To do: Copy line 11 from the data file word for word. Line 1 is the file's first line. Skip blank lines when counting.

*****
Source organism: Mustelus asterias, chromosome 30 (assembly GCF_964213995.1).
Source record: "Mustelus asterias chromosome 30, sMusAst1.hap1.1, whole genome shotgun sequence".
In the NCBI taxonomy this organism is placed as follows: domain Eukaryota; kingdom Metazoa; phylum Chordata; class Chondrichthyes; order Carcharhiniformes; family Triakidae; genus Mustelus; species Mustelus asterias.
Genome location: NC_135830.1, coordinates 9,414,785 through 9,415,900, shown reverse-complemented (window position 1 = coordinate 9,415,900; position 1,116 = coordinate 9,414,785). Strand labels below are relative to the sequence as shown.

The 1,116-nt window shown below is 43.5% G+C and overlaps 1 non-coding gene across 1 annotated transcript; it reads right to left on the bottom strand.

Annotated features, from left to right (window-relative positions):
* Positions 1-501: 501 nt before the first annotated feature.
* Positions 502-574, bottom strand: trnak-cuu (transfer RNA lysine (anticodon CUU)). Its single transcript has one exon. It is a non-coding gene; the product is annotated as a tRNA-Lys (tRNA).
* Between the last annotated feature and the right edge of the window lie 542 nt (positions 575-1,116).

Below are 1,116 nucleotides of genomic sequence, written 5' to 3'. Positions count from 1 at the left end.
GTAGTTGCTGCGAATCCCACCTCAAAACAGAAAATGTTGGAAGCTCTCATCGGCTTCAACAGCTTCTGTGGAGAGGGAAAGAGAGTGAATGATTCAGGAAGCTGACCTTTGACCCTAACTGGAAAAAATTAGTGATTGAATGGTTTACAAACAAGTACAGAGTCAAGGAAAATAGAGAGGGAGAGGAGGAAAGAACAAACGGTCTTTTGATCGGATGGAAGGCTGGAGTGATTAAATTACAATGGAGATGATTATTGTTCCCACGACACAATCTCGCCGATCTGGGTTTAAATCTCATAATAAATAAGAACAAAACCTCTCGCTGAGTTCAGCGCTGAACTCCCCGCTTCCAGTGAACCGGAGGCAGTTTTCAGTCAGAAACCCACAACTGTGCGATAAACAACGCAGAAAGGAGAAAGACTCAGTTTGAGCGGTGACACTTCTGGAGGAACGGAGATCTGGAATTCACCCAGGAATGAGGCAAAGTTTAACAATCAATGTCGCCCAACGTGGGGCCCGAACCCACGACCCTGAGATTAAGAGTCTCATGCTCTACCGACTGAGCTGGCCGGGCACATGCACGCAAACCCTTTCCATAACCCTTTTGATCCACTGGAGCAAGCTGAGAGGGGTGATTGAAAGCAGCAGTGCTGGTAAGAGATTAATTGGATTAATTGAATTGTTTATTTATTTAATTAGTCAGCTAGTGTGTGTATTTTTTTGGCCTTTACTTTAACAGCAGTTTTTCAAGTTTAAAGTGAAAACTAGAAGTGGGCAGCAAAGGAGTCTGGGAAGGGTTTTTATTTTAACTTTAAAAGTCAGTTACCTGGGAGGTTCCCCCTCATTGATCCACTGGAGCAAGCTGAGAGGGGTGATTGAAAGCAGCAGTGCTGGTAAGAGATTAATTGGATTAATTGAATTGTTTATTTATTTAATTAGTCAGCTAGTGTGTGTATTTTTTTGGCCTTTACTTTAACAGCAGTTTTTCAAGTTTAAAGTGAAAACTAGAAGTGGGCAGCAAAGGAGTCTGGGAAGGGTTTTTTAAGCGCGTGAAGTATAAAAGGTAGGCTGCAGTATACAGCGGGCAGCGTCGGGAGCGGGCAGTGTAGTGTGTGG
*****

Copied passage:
GTAGTTGCTGCGAATCCCACCTCAAAACAGAAAATGTTGGAAGCTCTCATCGGCTTCAACAGCTTCTGTGGAGAGGGAAAGAGAGTGAATGATTCAGGAAGCTGACCTTTGACCCTAACTGGAAAAAATTAGTGATTGAATGGTTTACAAACAAGTACAGAGTCAAGGAAAATAGAGAGGGAGAGGAGGAAAGAACAAACGGTCTTTTGATCGGATGGAAGGCTGGAGTGATTAAATTACAATGGAGATGATTATTGTTCCCACGACACAATCTCGCCGATCTGGGTTTAAATCTCATAATAAATAAGAACAAAACCTCTCGCTGAGTTCAGCGCTGAACTCCCCGCTTCCAGTGAACCGGAGGCAGTTTTCAGTCAGAAACCCACAACTGTGCGATAAACAACGCAGAAAGGAGAAAGACTCAGTTTGAGCGGTGACACTTCTGGAGGAACGGAGATCTGGAATTCACCCAGGAATGAGGCAAAGTTTAACAATCAATGTCGCCCAACGTGGGGCCCGAACCCACGACCCTGAGATTAAGAGTCTCATGCTCTACCGACTGAGCTGGCCGGGCACATGCACGCAAACCCTTTCCATAACCCTTTTGATCCACTGGAGCAAGCTGAGAGGGGTGATTGAAAGCAGCAGTGCTGGTAAGAGATTAATTGGATTAATTGAATTGTTTATTTATTTAATTAGTCAGCTAGTGTGTGTATTTTTTTGGCCTTTACTTTAACAGCAGTTTTTCAAGTTTAAAGTGAAAACTAGAAGTGGGCAGCAAAGGAGTCTGGGAAGGGTTTTTATTTTAACTTTAAAAGTCAGTTACCTGGGAGGTTCCCCCTCATTGATCCACTGGAGCAAGCTGAGAGGGGTGATTGAAAGCAGCAGTGCTGGTAAGAGATTAATTGGATTAATTGAATTGTTTATTTATTTAATTAGTCAGCTAGTGTGTGTATTTTTTTGGCCTTTACTTTAACAGCAGTTTTTCAAGTTTAAAGTGAAAACTAGAAGTGGGCAGCAAAGGAGTCTGGGAAGGGTTTTTTAAGCGCGTGAAGTATAAAAGGTAGGCTGCAGTATACAGCGGGCAGCGTCGGGAGCGGGCAGTGTAGTGTGTGG